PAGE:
Great article!


Older dealership finance and insurance managers, especially Baby Boomers, need to successfully engage Millennial buyers to increase per-vehicle-retailed product penetration.

Younger F&I people likewise must adapt to older buyers’ needs. Junior staffers also should realize “selling” is not a bad word.

So say a couple of experts in the field, Shaka Dyson and Cory Mosley.

“Some F&I veterans are used to being vague in their presentations, but Millennial buyers want full disclosure and specific information – and they want it fast and upfront,” says Dyson, a former F&I manager and now corporate F&I trainer for a major auto group.

An MTV study says 73% of Millennials get annoyed when things slow down at the dealership.

Transparency is critical when presenting to Millennials, says sales trainer Mosley of Mosley Automotive. “The word I like to use to describe this is ‘optics.’”

Paper menus, paper contracts, and traditional presentation formats create bad optics that turn off younger buyers, he says. “Instead, use computer tablets or products like Reynold’s docuPAD or iTapMenu that buyers can hold and interact with, to pick and choose the products they want, and to control the experience.”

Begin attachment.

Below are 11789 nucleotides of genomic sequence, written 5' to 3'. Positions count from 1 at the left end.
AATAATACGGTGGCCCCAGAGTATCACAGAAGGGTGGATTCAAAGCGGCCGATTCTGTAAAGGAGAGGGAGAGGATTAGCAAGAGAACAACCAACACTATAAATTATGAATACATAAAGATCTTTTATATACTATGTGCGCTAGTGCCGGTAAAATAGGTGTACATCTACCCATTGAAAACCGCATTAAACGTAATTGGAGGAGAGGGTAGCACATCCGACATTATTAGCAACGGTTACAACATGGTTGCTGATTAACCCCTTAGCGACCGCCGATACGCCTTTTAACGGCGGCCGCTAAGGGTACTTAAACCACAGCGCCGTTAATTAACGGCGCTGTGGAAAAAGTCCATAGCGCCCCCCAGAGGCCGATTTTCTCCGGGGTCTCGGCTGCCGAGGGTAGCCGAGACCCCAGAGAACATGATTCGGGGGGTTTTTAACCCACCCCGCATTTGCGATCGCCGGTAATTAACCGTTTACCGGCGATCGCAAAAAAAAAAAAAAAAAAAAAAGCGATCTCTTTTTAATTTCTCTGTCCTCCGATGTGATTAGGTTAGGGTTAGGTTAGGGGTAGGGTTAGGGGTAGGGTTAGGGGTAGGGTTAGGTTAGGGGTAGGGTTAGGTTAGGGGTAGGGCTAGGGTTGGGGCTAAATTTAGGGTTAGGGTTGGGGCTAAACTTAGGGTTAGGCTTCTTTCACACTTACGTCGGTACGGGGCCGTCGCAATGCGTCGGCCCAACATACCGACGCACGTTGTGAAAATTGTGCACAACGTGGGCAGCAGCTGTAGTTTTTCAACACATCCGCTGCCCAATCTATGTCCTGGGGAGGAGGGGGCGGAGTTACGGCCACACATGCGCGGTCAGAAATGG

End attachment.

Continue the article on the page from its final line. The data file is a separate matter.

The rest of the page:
Forty-seven percent of dealership new hires are Millennials who are under 36 years old, according to the annual National Automobile Dealers Assn. Workforce Study. This makes F&I education important. The learning falls into at least two buckets:

  • Interpersonal and selling skills to sharpen Millennials’ sales acumen.
  • Staff comfort and proficiency in using technology during their sales processes to improve performance and job satisfaction.

“Millennials grew up in team environments,” Mosley says.  “When selling, they tend to be subservient to customers. For example, they might not make the distinction between customer-service and sales psychology. That’s not the model that works in sales or F&I. We have to sell.”

Millennials working at dealerships sometimes come from a customer-service mentality, rather than a sales mentality.

“That can affect F&I profitability,” Mosley says.

Jim Leman writes about automotive retail from Grayslake, IL. He is at[email protected]

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